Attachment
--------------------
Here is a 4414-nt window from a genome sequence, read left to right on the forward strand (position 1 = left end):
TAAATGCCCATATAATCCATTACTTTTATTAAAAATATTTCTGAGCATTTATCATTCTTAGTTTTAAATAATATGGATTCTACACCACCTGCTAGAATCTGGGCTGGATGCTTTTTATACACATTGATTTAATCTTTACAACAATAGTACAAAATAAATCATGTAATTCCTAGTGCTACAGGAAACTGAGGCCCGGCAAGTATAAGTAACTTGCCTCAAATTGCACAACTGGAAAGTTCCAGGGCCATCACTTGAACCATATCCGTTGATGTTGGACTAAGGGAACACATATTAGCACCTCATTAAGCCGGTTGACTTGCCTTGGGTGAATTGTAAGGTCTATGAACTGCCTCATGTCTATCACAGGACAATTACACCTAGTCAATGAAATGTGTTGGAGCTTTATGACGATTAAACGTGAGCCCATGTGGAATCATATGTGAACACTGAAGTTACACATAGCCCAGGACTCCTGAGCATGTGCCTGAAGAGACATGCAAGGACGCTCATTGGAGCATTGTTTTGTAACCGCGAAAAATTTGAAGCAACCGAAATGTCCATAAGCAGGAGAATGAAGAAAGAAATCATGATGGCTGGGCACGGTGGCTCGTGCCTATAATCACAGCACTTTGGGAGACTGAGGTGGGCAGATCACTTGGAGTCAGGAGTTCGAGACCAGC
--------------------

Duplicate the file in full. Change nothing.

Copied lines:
Here is a 4414-nt window from a genome sequence, read left to right on the forward strand (position 1 = left end):
TAAATGCCCATATAATCCATTACTTTTATTAAAAATATTTCTGAGCATTTATCATTCTTAGTTTTAAATAATATGGATTCTACACCACCTGCTAGAATCTGGGCTGGATGCTTTTTATACACATTGATTTAATCTTTACAACAATAGTACAAAATAAATCATGTAATTCCTAGTGCTACAGGAAACTGAGGCCCGGCAAGTATAAGTAACTTGCCTCAAATTGCACAACTGGAAAGTTCCAGGGCCATCACTTGAACCATATCCGTTGATGTTGGACTAAGGGAACACATATTAGCACCTCATTAAGCCGGTTGACTTGCCTTGGGTGAATTGTAAGGTCTATGAACTGCCTCATGTCTATCACAGGACAATTACACCTAGTCAATGAAATGTGTTGGAGCTTTATGACGATTAAACGTGAGCCCATGTGGAATCATATGTGAACACTGAAGTTACACATAGCCCAGGACTCCTGAGCATGTGCCTGAAGAGACATGCAAGGACGCTCATTGGAGCATTGTTTTGTAACCGCGAAAAATTTGAAGCAACCGAAATGTCCATAAGCAGGAGAATGAAGAAAGAAATCATGATGGCTGGGCACGGTGGCTCGTGCCTATAATCACAGCACTTTGGGAGACTGAGGTGGGCAGATCACTTGGAGTCAGGAGTTCGAGACCAGC